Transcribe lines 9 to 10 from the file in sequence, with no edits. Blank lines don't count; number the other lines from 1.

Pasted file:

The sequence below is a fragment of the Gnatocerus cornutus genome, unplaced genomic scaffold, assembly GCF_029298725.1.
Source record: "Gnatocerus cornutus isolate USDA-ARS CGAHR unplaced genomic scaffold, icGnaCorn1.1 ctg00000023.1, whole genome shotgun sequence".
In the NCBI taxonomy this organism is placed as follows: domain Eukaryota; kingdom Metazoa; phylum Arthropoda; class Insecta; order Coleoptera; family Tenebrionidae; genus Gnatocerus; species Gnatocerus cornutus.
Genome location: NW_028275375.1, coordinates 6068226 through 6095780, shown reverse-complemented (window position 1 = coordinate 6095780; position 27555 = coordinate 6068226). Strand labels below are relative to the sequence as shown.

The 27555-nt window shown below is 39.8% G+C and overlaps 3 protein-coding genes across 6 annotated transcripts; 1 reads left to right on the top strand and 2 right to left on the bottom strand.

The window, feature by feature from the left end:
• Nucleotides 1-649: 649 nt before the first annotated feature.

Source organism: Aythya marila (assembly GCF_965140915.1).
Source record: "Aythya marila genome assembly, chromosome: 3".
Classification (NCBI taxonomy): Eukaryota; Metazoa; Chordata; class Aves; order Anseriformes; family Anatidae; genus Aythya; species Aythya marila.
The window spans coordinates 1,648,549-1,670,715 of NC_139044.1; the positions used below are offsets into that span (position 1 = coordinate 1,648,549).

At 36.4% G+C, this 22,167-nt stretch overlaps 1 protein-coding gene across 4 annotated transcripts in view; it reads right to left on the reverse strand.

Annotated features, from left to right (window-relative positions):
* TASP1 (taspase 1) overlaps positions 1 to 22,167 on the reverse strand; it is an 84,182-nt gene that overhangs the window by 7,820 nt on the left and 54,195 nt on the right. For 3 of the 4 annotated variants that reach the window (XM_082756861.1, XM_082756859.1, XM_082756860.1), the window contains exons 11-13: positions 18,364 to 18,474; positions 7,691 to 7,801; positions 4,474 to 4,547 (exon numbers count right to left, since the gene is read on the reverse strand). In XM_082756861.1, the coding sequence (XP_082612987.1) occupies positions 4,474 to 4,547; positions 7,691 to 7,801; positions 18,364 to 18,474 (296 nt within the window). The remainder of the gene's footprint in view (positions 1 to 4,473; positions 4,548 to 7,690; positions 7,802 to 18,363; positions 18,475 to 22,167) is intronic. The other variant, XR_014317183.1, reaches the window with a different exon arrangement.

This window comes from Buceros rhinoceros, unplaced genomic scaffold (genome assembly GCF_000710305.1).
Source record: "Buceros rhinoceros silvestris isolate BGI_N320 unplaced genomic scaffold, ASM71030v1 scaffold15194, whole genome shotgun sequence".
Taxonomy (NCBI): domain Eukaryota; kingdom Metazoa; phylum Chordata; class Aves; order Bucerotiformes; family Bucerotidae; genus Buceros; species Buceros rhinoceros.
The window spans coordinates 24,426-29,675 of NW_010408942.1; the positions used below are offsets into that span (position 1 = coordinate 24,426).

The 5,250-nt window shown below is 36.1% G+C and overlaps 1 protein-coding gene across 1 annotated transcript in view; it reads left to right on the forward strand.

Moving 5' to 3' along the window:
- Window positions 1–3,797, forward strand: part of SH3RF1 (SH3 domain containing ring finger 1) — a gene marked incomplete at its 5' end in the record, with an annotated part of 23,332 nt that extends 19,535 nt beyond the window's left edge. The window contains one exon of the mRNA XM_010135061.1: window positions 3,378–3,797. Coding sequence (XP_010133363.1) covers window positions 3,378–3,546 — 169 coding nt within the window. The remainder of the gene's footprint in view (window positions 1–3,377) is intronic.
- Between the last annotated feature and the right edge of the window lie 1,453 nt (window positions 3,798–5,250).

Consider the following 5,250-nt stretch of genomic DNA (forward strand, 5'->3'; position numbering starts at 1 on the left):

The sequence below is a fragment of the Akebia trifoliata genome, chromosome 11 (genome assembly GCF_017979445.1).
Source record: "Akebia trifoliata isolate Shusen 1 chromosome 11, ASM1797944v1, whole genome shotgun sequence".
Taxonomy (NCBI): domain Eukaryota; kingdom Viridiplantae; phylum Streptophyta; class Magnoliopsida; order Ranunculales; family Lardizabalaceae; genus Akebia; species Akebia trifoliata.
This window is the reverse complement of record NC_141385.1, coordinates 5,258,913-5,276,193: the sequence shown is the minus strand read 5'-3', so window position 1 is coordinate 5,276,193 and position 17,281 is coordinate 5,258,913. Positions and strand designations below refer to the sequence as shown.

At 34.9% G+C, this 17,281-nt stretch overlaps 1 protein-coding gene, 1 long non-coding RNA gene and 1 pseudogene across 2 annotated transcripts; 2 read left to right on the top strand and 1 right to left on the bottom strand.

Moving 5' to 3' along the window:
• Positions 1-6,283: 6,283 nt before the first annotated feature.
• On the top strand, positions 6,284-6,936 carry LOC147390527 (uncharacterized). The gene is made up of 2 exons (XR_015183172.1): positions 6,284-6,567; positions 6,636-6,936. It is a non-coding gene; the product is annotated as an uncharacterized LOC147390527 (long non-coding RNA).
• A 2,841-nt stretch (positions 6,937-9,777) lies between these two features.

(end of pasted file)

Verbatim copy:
Source record: "Aythya marila genome assembly, chromosome: 3".
Classification (NCBI taxonomy): Eukaryota; Metazoa; Chordata; class Aves; order Anseriformes; family Anatidae; genus Aythya; species Aythya marila.